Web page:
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Vol. 56. Issue 4.
Pages 251 (April 2020)
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Vol. 56. Issue 4.
Pages 251 (April 2020)
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Endobronchial Diffuse Large B-cell Lymphoma
Localización endobronquial del linfoma difuso de células grandes tipo B
Masahiro Yamasakia,
Corresponding author

Corresponding author.
, Yu Matsumotob, Noboru Hattorib
a Department of Respiratory Medicine, Hiroshima Red Cross Hospital & Atomic-bomb Survivors Hospital, Naka-ku, Hiroshima, Japan
b Department of Molecular and Internal Medicine, Institute of Biomedical & Health Sciences, Hiroshima University, Minami-ku, Hiroshima, Japan
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A 60-year-old woman with 35 pack-year smoking history presented with a primary complaint of productive cough. Haemoptysis was observed 2 months later. No systemic symptoms such as weight loss, fever, or night sweats occurred. Chest radiography and computed tomography were performed, and an intrabronchial lesion extending from the right main bronchus to lower bronchus (Fig. 1A, arrows) was detected. Subsequently, bronchoscopy was performed, which detected a protruding lesion with an irregular surface and necrosis in the endobronchial region (Fig. 1B). The biopsy specimen from the lesion was pathologically examined. Microscopic findings of diffuse proliferation of large neoplastic lymphoid cells with CD20 positivity led to a diagnosis of endobronchial diffuse large B-cell lymphoma (DLBCL). Further examinations showed no presence of distant metastasis, and chemotherapy was initiated.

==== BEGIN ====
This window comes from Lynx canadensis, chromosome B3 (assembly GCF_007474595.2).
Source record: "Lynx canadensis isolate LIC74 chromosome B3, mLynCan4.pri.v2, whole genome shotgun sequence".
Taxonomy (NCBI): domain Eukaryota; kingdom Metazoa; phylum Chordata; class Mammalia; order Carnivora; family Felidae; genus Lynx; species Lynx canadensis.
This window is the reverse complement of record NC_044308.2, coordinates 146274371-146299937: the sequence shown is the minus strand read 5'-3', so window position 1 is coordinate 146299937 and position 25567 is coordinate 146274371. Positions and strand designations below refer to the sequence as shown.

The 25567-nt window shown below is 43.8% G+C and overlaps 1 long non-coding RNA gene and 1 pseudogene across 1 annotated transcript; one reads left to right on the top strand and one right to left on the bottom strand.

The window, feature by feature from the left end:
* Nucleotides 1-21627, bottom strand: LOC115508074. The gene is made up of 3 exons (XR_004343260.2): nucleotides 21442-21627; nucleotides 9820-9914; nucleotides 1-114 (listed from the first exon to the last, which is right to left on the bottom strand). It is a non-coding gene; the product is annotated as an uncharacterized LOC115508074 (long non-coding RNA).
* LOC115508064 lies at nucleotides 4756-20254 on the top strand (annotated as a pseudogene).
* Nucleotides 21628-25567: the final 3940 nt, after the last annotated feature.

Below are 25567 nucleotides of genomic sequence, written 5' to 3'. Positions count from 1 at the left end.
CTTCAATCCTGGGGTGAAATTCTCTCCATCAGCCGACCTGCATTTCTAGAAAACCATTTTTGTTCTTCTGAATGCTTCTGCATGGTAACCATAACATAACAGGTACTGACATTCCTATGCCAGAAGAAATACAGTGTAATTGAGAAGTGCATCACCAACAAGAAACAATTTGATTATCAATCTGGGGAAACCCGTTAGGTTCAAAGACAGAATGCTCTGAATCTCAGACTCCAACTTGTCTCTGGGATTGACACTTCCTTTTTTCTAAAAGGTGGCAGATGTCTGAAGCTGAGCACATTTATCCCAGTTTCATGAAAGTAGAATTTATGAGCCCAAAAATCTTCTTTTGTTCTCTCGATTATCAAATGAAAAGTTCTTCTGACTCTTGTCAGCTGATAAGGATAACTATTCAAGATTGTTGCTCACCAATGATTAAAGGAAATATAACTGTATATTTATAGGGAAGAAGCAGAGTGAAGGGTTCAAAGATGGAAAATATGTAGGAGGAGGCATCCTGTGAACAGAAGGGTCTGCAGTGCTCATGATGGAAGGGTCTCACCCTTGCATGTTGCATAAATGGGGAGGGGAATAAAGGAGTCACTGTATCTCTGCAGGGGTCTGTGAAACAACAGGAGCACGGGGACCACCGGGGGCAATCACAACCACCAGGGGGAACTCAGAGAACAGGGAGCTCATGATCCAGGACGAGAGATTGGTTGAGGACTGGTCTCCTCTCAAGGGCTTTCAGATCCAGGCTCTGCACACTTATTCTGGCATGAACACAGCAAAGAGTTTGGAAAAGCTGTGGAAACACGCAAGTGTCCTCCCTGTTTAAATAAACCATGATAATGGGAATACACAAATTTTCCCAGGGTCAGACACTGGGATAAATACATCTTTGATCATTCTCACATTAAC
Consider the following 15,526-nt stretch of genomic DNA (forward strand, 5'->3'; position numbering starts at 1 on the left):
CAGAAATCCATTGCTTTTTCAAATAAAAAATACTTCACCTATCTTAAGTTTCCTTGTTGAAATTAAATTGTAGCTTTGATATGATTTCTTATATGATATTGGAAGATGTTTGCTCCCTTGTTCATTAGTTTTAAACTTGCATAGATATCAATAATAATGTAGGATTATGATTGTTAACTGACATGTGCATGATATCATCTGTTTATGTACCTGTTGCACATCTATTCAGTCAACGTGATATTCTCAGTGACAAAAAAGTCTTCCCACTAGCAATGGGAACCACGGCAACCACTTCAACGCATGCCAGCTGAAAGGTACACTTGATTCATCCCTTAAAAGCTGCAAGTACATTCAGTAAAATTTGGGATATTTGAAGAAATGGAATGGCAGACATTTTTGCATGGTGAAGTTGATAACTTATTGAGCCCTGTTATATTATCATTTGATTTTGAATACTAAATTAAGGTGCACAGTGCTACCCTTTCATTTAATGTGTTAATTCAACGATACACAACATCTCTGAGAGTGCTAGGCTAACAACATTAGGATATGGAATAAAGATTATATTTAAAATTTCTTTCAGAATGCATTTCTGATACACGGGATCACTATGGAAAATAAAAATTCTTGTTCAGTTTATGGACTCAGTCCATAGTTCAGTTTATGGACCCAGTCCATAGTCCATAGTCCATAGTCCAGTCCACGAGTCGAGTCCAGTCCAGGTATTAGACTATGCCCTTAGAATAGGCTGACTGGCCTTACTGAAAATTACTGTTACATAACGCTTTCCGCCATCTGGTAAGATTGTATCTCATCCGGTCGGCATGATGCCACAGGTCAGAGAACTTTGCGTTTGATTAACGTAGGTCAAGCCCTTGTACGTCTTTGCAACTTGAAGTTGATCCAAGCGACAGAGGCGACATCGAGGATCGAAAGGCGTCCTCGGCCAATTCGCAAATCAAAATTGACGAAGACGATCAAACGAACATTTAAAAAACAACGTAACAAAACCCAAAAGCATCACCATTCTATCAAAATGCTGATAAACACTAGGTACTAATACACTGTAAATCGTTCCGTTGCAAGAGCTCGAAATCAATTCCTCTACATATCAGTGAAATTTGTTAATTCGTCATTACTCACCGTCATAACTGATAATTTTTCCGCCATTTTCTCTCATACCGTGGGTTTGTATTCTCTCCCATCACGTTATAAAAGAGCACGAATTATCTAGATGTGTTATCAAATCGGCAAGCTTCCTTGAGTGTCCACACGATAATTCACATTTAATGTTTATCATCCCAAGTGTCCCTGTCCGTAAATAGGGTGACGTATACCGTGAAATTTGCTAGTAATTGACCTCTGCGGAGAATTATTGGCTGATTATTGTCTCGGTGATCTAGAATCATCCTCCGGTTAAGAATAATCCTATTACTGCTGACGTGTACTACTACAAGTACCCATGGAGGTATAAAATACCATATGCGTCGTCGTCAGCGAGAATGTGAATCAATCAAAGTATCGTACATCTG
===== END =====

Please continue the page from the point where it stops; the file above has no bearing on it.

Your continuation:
Fig. 1.

(A) Computed tomography showing an intrabronchial lesion extending from the right main bronchus to the lower bronchus (arrows). (B) Bronchoscopic examination showing a protruding lesion with an irregular surface and necrosis, detected in the endobronchial region of the right main bronchus.


Primary pulmonary lymphomas are rare entities, and among them, an endobronchial DLBCL is even rarer; therefore, the bronchoscopic findings of DLBCL are recognised insufficiently even by respiratory medicine specialists. Existing knowledge characterises the bronchoscopic findings of endobronchial lymphoma as multi-nodular, protruding lesions with a smooth surface.1 However, in aggressive lymphoma, the lesion usually shows an irregular surface and necrosis,2 resembling a carcinomatous lesion.


We would like to thank Editage ( for English language editing.

M. Yamasaki, K. Funaishi, T. Muta, N. Matsumoto, M. Taniwaki, N. Hattori.
Endobronchial mucosa-associated lymphoid tissue (MALT) lymphoma.
M. Nakao, T. Oguri, M. Miyazaki, H. Hijikata, M. Yokoyama, E. Kunii, et al.
Transformed lymphoplasmacytic lymphoma involving the main carina: a case report.
Oncol Lett, 6 (2013), pp. 542-544
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Archivos de Bronconeumología

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